Anthurium (Schott, 1829), is a large genus of about 600- 800 (possibly 1,000) species, belonging to the arum family (Araceae). It is the largest and probably the most complex genus of this family. Many species are undoubtedly not described yet and new ones are being found every year.
They grow in the most diverse habitats, mostly in wet tropical mountain forest of Central America and South America, but some in semi-arid environments. Most species occur in Panama, Colombia, Brazil, the Guiana Shield and Ecuador. According to the work of noted aroid botanist Dr. Tom Croat of the Missouri Botanical Garden, this genus is not found in Asia. It is solely a neotropical genus found in Mexico, Central America and the West Indies. http://www.aroid.org/genera/anthurium/abstrap1.htm Some species have been introduced into Asian rain forests, but are not endemic.
Anthurium grows in many forms, mostly evergreen, bushy or climbing epiphytes with roots that often hang from the canopy all the way to the floor of the rain forest. There are also many terrestrial forms as well as hemiepiphytic forms. A hemiepiphyte is a plant capable of beginning life as a seed and sending roots to the soil, or beginning as a terrestrial plant that climbs a tree and then sends roots back to the soil. They occur also as lithophytes. Some are only found in association with arboreal ant colonies or growing on rocks in midstream (such as A. amnicola).
The stems are short to elongate with a length between 15 and 30 cm. The simple leaves come in many shapes. Most leaves are to be found at the end of the stem. They can be spatulate, rounded, or obtuse at the apex. They may be erect or spreading in a rosette, with a length up to 40 cm. The upper surface is matted or semiglossy. The leaves are petiolate. In drier environments, the leaves can take a bird's-nest-shape rosette that enables the plant to collect falling debris, thus water and natural fertilizer. Terrestrials or epiphytes often have cordate leaves. Some grow as vines with rosettes of lanceolate leaves. Some species have many-lobed leaves.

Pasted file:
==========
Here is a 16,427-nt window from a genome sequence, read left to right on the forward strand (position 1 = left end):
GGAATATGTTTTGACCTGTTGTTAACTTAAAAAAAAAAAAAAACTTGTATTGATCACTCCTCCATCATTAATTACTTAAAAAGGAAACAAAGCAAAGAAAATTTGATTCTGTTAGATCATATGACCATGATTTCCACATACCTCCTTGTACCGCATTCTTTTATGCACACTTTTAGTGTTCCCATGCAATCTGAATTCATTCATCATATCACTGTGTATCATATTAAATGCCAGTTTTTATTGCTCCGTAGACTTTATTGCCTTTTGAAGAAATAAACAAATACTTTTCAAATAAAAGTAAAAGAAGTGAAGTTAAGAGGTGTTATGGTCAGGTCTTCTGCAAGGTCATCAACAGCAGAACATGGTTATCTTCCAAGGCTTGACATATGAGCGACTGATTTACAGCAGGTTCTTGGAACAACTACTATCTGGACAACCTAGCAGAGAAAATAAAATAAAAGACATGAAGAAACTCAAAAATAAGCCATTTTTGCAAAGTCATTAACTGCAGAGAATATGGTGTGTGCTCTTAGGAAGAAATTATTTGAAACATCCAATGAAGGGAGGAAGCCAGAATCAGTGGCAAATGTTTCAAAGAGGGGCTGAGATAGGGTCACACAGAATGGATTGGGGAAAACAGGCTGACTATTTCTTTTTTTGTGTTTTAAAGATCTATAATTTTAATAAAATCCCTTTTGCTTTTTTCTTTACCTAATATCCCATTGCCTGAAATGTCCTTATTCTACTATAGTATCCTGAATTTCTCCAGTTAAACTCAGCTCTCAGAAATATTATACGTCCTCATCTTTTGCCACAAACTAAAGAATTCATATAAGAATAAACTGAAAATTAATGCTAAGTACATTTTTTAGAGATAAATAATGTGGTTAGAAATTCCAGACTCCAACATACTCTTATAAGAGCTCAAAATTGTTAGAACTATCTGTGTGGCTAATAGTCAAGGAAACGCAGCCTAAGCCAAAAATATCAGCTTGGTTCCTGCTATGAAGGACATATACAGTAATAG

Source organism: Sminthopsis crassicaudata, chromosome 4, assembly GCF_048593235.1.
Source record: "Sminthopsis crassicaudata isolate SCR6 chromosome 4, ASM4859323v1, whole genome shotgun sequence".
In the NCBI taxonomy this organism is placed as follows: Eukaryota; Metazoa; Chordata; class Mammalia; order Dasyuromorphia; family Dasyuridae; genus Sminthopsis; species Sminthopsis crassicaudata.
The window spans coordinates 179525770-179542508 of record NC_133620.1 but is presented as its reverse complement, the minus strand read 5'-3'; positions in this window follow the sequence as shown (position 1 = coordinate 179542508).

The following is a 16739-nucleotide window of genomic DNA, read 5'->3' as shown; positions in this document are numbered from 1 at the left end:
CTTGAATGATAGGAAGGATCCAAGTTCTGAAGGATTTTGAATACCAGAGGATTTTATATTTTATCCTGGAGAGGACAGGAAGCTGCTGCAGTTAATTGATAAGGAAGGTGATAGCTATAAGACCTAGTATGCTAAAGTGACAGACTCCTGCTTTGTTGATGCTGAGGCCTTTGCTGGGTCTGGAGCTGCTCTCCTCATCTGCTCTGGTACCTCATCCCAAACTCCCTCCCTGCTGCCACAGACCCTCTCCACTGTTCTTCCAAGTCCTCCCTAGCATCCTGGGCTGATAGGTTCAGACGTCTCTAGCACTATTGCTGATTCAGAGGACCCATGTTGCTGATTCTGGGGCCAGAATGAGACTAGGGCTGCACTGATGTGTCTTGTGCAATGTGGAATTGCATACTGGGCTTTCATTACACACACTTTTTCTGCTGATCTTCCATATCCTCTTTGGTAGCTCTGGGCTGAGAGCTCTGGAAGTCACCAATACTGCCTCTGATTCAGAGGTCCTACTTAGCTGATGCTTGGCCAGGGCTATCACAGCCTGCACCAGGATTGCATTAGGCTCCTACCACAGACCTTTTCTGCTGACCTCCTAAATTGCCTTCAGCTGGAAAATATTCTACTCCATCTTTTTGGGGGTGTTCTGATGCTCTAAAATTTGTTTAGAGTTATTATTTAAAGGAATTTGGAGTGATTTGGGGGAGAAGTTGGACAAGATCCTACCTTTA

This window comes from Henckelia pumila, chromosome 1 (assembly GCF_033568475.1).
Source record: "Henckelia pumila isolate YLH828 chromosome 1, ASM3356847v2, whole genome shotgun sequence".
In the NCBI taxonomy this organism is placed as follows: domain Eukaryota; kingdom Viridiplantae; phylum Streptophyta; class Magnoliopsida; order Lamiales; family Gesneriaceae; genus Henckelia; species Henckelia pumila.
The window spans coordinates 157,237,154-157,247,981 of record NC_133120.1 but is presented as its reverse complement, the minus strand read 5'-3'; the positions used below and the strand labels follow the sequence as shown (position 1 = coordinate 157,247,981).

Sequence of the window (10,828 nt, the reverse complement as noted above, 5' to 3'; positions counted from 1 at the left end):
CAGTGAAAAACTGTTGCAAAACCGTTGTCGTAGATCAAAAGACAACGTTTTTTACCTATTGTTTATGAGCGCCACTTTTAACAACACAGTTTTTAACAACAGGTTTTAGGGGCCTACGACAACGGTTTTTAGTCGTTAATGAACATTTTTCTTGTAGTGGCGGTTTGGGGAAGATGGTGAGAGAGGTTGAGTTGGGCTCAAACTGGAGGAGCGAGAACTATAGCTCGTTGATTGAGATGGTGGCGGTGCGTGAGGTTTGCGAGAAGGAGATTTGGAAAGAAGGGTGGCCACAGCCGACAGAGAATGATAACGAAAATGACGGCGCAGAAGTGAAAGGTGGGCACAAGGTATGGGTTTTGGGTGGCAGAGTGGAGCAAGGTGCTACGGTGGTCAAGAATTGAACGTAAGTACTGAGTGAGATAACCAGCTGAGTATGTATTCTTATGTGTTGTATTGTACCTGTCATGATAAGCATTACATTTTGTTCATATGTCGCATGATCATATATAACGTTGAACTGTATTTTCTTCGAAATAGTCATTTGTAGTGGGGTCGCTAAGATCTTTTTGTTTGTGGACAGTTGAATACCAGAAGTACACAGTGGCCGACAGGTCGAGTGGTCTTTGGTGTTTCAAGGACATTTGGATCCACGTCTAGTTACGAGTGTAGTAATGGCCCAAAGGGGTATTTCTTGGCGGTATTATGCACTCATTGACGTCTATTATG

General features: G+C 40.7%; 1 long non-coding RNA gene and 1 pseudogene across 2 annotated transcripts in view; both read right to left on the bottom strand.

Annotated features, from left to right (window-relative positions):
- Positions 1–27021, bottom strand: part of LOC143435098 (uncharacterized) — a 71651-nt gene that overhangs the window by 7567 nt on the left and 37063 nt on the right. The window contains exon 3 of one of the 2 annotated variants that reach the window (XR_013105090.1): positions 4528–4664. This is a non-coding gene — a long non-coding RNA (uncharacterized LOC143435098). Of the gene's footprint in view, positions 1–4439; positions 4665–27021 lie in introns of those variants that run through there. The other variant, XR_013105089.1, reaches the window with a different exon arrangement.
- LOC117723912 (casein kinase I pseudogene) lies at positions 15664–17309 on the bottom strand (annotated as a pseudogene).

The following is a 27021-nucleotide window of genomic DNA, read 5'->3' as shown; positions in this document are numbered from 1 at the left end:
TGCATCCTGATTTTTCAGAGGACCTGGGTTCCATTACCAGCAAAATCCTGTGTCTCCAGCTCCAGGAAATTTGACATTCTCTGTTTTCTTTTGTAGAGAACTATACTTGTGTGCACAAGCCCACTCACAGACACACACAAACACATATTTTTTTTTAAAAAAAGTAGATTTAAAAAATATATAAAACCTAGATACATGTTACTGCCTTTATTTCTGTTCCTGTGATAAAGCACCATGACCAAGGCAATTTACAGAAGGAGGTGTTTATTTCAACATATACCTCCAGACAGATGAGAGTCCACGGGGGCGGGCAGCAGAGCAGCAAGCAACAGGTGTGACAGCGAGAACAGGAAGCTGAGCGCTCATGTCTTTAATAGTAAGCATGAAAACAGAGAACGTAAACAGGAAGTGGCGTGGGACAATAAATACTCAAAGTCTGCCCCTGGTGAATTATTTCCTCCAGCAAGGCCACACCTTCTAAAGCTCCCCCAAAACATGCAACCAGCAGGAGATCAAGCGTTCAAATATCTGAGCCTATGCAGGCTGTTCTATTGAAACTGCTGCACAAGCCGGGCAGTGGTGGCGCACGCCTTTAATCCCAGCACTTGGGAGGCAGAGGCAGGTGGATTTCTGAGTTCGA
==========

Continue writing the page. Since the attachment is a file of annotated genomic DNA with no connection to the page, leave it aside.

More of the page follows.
The flowers are small (about 3 mm) and develop crowded in a spike on a fleshy axis and called a spadix, a characteristic of the arums. The flowers on the spadix are often divided sexually with a sterile band separating male from female flowers. This spadix can take on many forms (club-shaped, tapered, spiraled, and globe-shaped) and colors (white, green, purple, red, pink, or a combination).
The spadix is part of an inflorescence. The outer portion of the inflorescence is known as the spathe. Some people like to call the spathe a "flower", however it is simply a modified leaf. The spathe may be a single color (yellow, green, or white) or possibly multicolored including burgundy and red. That sometimes colorful, solitary spathe: a showy modified bract that can be somewhat leathery in texture. There are no flowers on the spathe as is sometimes thought. The flowers are found solely on the spadix. The spathe can vary in color from pale green to white, rose, orange or shiny red (such as A. andrenaum). The color changes between the bud stage and the anthesis, (the time the flower expands). Thus the color might change from pale green to reddish purple to reddish brown.
The flowers are hermaphrodite, containing male and female flowers. The fruits are usually berries with one to multiple seeds on an infructescence that may be pendant or erect depending on species.
The flowers of Anthurium give off a variety of fragrances, each attracting a variety of specific pollinators.
Several species are popular in the florist trade as pot plants or cut flowers and for interior decoration. They include forms such as A. crystallinum f peltifolium with its large, velvety, darkgreen leaves and silvery white venation. Most hybrids are based on A. andreanum or A. scherzerianum because of their colorful spathes.
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